RBI keeps benchmark interest rate unchanged at 5.15%
The Reserve Bank of India on Thursday kept the key policy rate unchanged at 5.15 per cent and decided to continue with its accommodative stance to support the economy.
The central bank also revised GDP growth downwards to 5 per cent for 2019-20 from 6.1 per cent projected in its October policy.
'The monetary policy committee recognises that there is monetary policy space for future action. However, given the evolving growth-inflation dynamics, the MPC felt it appropriate to take a pause at this juncture,' the RBI said in its fifth bi-monthly monetary policy for this fiscal.
The panel decided to continue with the accommodative stance as long as it is necessary to revive growth, while ensuring that inflation remains within the target.
The central bank also raised its inflation projection to 5.1-4.7 per cent for the second half of the current fiscal on the back of spike in prices of vegetables such as onion and tomatoes.
It had earlier estimated headline inflation at 3.5-3.7 per cent for the second half of the ongoing fiscal.
'Going forward, the inflation outlook is likely to be influenced by several factors. First, the upsurge in prices of vegetables is likely to continue in immediate months; however, a pick-up in arrivals from the late kharif season along with measures taken by the government to augment supply through imports should help soften vegetables prices by early February 2020,' the RBI said in its fifth bi-monthly monetary policy review of the fiscal.
There are incipient price pressures seen in other food items such as milk, pulses, and sugar likely to be sustained, with implications for the trajectory of food inflation, it said.
Retail inflation increased sharply to 4.6 per cent in October, propelled by a surge in food prices.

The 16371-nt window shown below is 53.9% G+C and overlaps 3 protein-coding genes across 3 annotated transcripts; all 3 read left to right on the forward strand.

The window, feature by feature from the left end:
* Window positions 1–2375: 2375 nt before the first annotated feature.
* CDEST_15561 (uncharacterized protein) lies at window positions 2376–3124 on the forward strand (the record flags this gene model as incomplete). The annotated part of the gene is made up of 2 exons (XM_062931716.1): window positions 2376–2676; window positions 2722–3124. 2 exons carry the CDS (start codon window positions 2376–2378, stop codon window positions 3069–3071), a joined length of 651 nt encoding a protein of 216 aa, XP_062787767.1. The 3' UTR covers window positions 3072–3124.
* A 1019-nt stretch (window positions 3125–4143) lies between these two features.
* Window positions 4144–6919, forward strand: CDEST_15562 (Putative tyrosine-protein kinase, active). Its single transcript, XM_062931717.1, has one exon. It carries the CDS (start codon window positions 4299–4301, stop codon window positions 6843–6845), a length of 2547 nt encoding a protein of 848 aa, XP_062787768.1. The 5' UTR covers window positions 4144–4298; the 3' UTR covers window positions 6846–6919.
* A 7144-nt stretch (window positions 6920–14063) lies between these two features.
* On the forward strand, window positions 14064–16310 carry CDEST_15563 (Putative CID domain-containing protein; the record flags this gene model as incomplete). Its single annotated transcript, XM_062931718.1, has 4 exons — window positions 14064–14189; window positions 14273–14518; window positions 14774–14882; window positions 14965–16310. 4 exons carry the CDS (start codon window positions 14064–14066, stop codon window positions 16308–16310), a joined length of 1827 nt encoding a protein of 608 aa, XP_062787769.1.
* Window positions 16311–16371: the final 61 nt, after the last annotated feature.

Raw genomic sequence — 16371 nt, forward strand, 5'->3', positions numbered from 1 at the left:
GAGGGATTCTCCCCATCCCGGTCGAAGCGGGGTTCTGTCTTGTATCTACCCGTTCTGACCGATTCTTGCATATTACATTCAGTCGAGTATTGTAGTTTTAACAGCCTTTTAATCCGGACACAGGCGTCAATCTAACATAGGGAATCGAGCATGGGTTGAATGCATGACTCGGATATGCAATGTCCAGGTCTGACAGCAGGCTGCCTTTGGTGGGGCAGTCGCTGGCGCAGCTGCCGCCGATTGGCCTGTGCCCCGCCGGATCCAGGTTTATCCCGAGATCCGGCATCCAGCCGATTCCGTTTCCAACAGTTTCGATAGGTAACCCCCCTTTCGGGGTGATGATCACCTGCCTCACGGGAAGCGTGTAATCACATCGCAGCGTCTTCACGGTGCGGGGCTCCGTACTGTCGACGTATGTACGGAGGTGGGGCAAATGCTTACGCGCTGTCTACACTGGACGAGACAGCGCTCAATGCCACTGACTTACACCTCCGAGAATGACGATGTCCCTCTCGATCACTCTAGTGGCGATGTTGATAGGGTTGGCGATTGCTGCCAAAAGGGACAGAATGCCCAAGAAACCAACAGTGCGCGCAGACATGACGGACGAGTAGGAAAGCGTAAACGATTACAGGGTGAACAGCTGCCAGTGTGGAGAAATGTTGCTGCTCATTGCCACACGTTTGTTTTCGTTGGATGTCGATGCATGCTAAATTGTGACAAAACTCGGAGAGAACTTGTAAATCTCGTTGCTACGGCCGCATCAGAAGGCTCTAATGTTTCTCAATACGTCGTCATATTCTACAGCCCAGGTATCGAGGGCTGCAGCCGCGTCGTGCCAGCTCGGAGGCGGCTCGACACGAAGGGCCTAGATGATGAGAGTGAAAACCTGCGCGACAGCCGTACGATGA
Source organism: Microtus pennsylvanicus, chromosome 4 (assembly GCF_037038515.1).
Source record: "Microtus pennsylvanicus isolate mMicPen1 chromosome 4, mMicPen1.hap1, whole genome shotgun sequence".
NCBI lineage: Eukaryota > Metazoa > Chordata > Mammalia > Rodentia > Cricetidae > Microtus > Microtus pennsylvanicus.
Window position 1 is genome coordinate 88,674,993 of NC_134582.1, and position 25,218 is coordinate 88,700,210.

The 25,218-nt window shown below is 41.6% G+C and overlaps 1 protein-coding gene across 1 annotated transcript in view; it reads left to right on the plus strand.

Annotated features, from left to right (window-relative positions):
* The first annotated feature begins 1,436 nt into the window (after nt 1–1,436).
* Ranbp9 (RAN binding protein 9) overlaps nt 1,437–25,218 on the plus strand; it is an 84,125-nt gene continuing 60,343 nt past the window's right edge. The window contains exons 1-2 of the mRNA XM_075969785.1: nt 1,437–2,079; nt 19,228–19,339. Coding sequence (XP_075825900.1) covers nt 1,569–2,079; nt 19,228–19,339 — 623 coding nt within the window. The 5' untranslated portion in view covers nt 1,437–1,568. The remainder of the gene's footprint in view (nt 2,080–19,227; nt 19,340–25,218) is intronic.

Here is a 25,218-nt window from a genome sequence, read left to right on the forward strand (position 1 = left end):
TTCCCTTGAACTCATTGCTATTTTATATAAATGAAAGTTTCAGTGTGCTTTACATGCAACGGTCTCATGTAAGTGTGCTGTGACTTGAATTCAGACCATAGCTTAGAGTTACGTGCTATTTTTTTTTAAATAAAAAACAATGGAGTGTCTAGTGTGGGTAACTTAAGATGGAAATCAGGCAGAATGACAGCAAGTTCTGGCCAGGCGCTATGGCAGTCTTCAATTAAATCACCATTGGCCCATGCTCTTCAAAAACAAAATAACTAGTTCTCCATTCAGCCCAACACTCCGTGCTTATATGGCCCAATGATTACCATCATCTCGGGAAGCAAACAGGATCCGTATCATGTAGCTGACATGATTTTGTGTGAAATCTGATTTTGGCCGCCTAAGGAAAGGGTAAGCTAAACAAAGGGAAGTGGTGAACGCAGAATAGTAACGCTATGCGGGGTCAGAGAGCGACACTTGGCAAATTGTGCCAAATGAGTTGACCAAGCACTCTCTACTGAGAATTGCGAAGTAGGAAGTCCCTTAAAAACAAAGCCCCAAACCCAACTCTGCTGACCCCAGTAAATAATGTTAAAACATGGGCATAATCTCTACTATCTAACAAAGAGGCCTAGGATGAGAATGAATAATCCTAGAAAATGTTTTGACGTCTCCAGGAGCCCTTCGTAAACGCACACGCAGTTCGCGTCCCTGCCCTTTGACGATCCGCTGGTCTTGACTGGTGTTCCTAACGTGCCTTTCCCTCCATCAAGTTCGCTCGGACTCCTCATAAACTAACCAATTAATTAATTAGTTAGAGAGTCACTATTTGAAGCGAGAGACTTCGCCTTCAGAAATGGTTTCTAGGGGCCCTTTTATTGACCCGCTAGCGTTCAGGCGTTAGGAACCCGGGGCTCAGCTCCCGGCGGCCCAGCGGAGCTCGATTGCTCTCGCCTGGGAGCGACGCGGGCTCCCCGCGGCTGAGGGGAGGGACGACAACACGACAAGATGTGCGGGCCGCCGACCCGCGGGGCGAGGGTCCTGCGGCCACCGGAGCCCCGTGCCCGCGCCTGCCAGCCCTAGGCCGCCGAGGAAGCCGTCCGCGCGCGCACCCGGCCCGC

Talking about drivers of the Consumer Price Index (CPI), it said, food inflation spiked to 6.9 per cent in October a 39-month high pushed up by a sharp increase in prices of vegetables due to heavy unseasonal rains.
Prices of onions, in particular, shot up by 45.3 per cent in September and further by 19.6 per cent in October, it said.
Inflation in several other food items such as fruits, milk, pulses and cereals also increased, reflecting diverse factors the cost push of fodder prices in the case of milk; decline in production and sowing area of pulses; and minimum support price effects. Sugar and confectionery prices moved out of deflation in October as sugarcane output shrank on an annual basis, it said.
However, it said domestic demand has slowed down, which is being reflected in the softening of inflation excluding food and fuel. Crude oil prices are expected to remain range bound, barring any supply disruptions due to geo-political tensions.
'Taking into consideration these factors, the CPI inflation projection is revised upwards to 5.1-4.7 per cent for H2 of 2019-20 and 4.0-3.8 per cent for H1 of 2020-21, with risks broadly balanced,' it said.
It is, therefore, prudent to carefully monitor incoming data to gain clarity on the inflation outlook.
'Similarly, the forthcoming union budget will provide better insight into further measures to be undertaken by the Government and their impact on growth,' it said.
All the six members of the MPC voted in favour of a rate pause.
Between February and October 2019, the RBI has reduced repo rate by 135 basis points.
Experts and analysts were of the view that the RBI could go for a 25 basis point cut.
RBI’s monetary policy committee had begun their deliberation on another rate cut on Tuesday amid worsening economic conditions and retail inflation rising above the RBI’s medium term target.
The headline CPI (consumer price index) inflation for October rose to a 16-month high of 4.62 per cent, surpassing the RBI’s medium target of 4 per cent even as inflation in the food basket rose to 7.89 per cent during October against 5.11 per cent in the previous month. Economic growth, too, fell to a 26-quarter low of 4.5 per cent for the three months ended September 30.